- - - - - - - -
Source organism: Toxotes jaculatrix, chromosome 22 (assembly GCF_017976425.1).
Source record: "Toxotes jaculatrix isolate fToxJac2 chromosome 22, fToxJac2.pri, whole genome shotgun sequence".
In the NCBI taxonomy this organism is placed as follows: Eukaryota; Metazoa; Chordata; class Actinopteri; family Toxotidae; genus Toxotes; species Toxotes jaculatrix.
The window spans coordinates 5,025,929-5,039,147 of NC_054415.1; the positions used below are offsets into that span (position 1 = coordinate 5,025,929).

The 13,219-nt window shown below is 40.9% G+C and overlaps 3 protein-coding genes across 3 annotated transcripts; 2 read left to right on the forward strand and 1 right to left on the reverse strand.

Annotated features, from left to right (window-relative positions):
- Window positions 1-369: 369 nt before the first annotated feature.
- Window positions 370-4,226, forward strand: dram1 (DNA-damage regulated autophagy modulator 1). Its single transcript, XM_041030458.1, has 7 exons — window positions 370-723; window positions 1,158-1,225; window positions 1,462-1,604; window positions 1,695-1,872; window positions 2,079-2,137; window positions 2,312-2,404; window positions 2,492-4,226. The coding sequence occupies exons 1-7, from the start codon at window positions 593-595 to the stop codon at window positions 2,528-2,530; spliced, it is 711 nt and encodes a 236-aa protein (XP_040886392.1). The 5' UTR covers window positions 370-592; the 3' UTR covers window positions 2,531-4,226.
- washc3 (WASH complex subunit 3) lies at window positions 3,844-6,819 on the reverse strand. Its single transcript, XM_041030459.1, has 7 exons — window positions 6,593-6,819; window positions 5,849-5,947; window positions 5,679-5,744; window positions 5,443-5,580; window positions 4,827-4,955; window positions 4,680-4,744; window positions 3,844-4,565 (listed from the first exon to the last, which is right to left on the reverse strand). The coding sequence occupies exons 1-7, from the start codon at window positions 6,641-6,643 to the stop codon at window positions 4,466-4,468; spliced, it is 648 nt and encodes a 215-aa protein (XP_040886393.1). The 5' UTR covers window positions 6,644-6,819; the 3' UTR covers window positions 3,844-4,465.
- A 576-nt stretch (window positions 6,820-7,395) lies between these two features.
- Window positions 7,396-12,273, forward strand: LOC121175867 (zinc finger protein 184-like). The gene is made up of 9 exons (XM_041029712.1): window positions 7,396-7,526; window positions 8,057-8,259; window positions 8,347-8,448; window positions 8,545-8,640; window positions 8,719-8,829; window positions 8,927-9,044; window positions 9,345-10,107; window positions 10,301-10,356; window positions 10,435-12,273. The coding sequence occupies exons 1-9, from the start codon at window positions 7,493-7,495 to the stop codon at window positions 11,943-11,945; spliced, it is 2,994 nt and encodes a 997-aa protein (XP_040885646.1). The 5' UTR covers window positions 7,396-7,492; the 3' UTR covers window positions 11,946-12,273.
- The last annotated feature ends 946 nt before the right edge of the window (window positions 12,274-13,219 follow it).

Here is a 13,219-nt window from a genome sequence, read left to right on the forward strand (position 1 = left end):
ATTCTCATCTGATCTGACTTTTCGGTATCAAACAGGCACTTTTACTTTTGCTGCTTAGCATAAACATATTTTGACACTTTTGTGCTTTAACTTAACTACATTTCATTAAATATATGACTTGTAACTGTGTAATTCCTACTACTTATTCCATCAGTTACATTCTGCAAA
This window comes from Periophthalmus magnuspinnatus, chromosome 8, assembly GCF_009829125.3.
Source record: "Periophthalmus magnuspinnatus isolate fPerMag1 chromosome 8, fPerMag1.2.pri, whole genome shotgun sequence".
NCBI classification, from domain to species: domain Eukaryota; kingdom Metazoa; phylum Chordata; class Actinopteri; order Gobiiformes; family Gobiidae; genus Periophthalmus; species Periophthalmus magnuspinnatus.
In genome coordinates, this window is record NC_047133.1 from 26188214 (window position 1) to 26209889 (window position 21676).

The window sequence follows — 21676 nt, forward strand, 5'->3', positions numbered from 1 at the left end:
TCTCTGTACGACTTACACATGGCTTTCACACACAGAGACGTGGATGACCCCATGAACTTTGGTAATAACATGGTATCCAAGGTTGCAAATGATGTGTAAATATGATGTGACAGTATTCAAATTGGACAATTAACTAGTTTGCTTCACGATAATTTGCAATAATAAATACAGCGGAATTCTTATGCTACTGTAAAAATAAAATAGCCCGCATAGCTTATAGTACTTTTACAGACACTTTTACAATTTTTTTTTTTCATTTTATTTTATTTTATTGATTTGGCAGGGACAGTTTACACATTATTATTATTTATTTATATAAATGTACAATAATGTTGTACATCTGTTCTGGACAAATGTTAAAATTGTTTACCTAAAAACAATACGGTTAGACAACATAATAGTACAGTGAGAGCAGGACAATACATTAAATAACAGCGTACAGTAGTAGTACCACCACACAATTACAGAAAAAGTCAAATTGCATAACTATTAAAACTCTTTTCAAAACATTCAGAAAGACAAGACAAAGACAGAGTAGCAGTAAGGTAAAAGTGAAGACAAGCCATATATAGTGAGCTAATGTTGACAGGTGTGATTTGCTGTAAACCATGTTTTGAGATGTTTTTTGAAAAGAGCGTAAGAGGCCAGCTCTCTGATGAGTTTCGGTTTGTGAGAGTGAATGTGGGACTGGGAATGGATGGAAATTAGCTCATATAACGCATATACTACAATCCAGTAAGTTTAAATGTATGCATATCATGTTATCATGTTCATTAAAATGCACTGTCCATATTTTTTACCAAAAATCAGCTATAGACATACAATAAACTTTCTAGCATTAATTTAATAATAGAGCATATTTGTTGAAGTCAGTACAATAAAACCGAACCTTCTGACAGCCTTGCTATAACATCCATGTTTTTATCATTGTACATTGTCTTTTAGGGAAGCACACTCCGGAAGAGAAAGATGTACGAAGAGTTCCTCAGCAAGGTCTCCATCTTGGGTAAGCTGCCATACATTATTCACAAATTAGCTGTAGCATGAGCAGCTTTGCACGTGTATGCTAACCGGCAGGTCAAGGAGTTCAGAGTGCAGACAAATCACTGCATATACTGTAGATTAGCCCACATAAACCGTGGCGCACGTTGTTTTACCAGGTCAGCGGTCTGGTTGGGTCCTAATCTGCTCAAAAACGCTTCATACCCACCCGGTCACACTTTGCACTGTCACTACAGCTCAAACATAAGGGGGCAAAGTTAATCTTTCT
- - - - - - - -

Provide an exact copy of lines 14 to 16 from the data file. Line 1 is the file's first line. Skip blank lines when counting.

ATTCTCATCTGATCTGACTTTTCGGTATCAAACAGGCACTTTTACTTTTGCTGCTTAGCATAAACATATTTTGACACTTTTGTGCTTTAACTTAACTACATTTCATTAAATATATGACTTGTAACTGTGTAATTCCTACTACTTATTCCATCAGTTACATTCTGCAAA
This window comes from Periophthalmus magnuspinnatus, chromosome 8, assembly GCF_009829125.3.
Source record: "Periophthalmus magnuspinnatus isolate fPerMag1 chromosome 8, fPerMag1.2.pri, whole genome shotgun sequence".